Onkar from PPFAS Mutual Fund said, “we will never sell a covered call where the strike price is lower than our purchase price." In our example, 2,527 is the purchase price for Reliance; as per PPFAS, the strike price of covered call will be always more than 2,527. This is because, even if the call goes wrong and shares have to be sold, the transaction will not lead to actual capital loss.

The fund house also said that it tries to square off the position before the expiry date, if it thinks the covered call is not working in its favour.

Meaningful impact?

“This strategy surely helps in generating additional income, but it will be meaningful only if the scheme is able to write calls on large holdings of the portfolio," said Kirtan Shah, founder and CEO, Credence Wealth Advisors.

As shown in the table, the gains made by PPFAS mutual fund, as disclosed by the fund house, is minuscule compared to its AUM. Also, in the example, as highlighted in the table, in a hypothetical scenario of covered calls going right almost all the time, the additional income contributes just 0.8% per annum to the total value of the fund.

Note, this is just an example and it could widely differ based on the premium amount which is dependent on various factors such as strike price, the time period until the expiry date, volatility, corporate actions and earnings, and expectations of the sector.

On the other hand, if the call goes wrong, the opportunity cost could be higher for the scheme. “I’ve been doing call writing for quite some time. We might be able to make money 11 out of 12 times, but that one time that the stock moves up, it probably might take away a very large share of what you otherwise would have made by holding on to the stock," added Shah.

Most of the distributors and investment advisors Mint spoke to say that they have not been considering covered call strategy as a factor in analysing the fund, as there is no material impact of such strategies on fund returns.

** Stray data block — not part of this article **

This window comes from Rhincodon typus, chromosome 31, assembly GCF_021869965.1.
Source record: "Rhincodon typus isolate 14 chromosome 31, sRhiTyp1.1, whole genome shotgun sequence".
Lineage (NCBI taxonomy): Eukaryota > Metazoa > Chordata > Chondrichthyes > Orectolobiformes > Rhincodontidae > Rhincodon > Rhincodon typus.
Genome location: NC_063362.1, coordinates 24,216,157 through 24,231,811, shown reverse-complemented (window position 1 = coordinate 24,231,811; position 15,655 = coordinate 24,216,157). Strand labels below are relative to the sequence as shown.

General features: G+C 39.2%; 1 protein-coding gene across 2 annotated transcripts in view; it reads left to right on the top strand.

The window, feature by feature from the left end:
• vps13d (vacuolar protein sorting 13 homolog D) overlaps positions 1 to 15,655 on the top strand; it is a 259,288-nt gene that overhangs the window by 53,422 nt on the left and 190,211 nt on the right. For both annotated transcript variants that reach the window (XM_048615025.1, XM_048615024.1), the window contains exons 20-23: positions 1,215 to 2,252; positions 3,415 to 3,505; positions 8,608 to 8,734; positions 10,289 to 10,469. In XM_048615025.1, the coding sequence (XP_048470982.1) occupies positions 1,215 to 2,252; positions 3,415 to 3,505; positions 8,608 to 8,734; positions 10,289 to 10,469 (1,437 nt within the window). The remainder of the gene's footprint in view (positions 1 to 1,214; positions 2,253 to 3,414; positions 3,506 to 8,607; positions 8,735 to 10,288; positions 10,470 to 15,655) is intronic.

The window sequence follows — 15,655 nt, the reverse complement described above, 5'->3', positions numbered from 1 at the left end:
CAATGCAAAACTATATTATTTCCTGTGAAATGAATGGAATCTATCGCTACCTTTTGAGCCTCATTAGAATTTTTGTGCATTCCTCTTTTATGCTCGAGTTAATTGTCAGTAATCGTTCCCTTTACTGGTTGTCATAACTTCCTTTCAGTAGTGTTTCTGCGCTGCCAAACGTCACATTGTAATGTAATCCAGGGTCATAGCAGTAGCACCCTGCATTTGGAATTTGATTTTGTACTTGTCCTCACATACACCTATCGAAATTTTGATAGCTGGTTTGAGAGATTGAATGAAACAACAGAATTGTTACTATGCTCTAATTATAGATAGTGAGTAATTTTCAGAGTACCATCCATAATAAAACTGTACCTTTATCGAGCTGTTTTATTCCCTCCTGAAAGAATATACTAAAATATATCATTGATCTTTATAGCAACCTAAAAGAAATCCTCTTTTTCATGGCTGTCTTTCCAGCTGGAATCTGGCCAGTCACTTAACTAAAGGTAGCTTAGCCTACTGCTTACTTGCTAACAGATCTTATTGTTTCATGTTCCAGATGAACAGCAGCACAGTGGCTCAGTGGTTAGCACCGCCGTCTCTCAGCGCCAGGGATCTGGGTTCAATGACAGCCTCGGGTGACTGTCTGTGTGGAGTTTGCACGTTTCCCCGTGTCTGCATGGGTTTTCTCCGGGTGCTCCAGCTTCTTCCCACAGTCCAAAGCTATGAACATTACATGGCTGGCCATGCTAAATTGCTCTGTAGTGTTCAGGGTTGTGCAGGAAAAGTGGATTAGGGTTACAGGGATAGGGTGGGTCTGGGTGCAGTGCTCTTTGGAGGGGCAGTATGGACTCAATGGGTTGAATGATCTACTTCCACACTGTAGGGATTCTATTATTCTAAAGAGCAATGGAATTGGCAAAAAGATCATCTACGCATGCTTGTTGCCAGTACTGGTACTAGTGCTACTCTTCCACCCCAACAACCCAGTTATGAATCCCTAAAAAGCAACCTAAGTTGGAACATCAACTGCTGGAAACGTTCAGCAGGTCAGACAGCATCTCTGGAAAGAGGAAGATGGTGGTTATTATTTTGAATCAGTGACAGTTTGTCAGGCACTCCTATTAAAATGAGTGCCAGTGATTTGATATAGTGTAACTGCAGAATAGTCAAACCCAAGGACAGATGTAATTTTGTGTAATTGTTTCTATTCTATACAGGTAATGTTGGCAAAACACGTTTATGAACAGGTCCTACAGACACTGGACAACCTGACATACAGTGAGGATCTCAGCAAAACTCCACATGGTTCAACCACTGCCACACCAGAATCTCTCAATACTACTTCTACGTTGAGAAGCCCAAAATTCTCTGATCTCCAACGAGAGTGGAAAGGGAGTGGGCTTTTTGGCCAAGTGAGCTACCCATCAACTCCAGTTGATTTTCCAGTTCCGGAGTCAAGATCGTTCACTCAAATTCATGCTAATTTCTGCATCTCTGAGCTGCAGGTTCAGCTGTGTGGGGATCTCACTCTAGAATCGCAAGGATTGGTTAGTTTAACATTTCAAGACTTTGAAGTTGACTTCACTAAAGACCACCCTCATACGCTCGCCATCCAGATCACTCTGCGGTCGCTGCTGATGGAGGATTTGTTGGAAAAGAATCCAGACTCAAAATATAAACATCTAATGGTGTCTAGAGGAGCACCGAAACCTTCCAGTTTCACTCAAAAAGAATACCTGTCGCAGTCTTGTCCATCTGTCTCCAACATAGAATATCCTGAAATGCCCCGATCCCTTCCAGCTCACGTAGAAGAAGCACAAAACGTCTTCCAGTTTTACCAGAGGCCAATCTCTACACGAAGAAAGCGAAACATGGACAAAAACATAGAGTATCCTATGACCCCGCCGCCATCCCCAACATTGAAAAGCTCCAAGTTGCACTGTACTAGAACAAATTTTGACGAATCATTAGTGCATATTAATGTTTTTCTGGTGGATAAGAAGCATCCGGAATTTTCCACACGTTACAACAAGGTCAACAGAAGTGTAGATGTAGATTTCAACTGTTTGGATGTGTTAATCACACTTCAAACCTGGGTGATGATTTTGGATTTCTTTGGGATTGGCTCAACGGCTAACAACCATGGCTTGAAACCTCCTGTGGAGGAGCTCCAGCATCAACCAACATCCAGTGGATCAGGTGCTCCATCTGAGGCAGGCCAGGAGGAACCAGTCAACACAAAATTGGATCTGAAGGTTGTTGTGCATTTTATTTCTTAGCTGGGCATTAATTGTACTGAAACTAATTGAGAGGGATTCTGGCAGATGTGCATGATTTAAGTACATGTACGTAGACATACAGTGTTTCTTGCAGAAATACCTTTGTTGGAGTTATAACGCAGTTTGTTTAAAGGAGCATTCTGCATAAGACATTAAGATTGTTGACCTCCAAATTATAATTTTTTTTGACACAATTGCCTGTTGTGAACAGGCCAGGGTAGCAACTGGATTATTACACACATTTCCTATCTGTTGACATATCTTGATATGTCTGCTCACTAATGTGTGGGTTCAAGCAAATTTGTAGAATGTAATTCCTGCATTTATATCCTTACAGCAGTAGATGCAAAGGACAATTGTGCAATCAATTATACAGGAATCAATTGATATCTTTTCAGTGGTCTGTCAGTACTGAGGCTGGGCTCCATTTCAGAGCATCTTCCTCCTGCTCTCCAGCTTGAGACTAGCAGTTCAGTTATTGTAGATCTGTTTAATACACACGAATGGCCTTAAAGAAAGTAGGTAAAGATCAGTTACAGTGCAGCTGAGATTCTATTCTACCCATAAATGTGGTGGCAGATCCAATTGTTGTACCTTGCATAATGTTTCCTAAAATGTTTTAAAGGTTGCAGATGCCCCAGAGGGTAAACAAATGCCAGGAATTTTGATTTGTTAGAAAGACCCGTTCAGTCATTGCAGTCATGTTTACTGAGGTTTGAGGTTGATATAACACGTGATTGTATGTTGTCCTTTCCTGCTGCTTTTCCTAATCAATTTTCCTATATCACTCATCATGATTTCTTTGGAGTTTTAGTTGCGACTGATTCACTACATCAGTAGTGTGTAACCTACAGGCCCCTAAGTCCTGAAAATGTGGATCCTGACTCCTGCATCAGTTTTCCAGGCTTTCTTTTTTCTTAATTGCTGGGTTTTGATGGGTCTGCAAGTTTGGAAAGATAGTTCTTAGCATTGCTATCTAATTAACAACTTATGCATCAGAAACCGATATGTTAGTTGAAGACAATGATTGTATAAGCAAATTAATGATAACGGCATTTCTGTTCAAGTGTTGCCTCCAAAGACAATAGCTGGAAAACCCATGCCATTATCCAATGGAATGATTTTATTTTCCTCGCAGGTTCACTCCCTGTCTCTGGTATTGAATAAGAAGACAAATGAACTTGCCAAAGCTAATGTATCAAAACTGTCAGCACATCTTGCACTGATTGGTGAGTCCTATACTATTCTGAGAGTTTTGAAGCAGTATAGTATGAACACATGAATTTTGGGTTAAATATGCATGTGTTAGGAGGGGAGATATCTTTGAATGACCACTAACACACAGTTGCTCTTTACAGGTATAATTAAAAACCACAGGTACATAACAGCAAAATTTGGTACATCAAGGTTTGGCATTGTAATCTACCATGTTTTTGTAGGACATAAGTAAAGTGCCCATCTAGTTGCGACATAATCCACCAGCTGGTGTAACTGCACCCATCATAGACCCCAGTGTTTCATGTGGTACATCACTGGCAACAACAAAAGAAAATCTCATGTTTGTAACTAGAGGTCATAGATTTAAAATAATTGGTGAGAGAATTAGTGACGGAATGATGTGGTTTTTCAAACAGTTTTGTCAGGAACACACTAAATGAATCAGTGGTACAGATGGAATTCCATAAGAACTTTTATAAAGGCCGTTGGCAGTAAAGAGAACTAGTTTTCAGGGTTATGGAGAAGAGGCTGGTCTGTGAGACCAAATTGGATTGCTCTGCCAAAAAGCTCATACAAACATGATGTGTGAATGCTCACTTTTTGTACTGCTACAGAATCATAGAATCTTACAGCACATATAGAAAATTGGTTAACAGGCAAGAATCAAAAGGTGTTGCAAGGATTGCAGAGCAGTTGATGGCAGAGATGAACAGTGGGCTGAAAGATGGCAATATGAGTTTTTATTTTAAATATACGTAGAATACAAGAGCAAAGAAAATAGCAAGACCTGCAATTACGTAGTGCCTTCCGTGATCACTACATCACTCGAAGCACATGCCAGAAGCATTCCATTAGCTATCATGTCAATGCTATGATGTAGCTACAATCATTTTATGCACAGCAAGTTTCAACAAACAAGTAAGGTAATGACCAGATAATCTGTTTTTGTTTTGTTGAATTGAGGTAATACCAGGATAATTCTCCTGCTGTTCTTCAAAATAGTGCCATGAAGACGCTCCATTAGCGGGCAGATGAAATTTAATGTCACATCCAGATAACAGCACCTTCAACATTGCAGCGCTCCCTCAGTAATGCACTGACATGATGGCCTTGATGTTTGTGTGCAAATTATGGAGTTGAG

“In terms of a covered call, a retail investor must largely see whether there is a transparent communication from the fund house on its usage than evaluating the nitty-gritty of covered calls taken by the fund manager," added Shah.

Yet, there seems to be no uniformity among fund houses in terms of disclosures on covered calls entered during a month. PPFAS Mutual Fund has been providing detailed disclosure (as shown in the table) among all we checked and communicated it to investors when the calls went wrong (for example, the call on Coal India).

One needs to check ‘detailed portfolio disclosures’ or fact-sheets to obtain details on the covered calls entered into by the scheme, apart from direct communication from the fund house.

ABOUT THE AUTHOR

Satya Sontanam

Satya Sontanam is a senior content creator at Mint with a keen interest on data crunching, analysis and the story behind trends. She writes on personal finance including investments, regulations and data stories. Before joining Mint in December 2021, Satya worked as research analyst and also a personal finance writer at The Hindu BusinessLine. Satya is a qualified chartered accountant. In her free time, she enjoys doing yoga and listening to podcasts.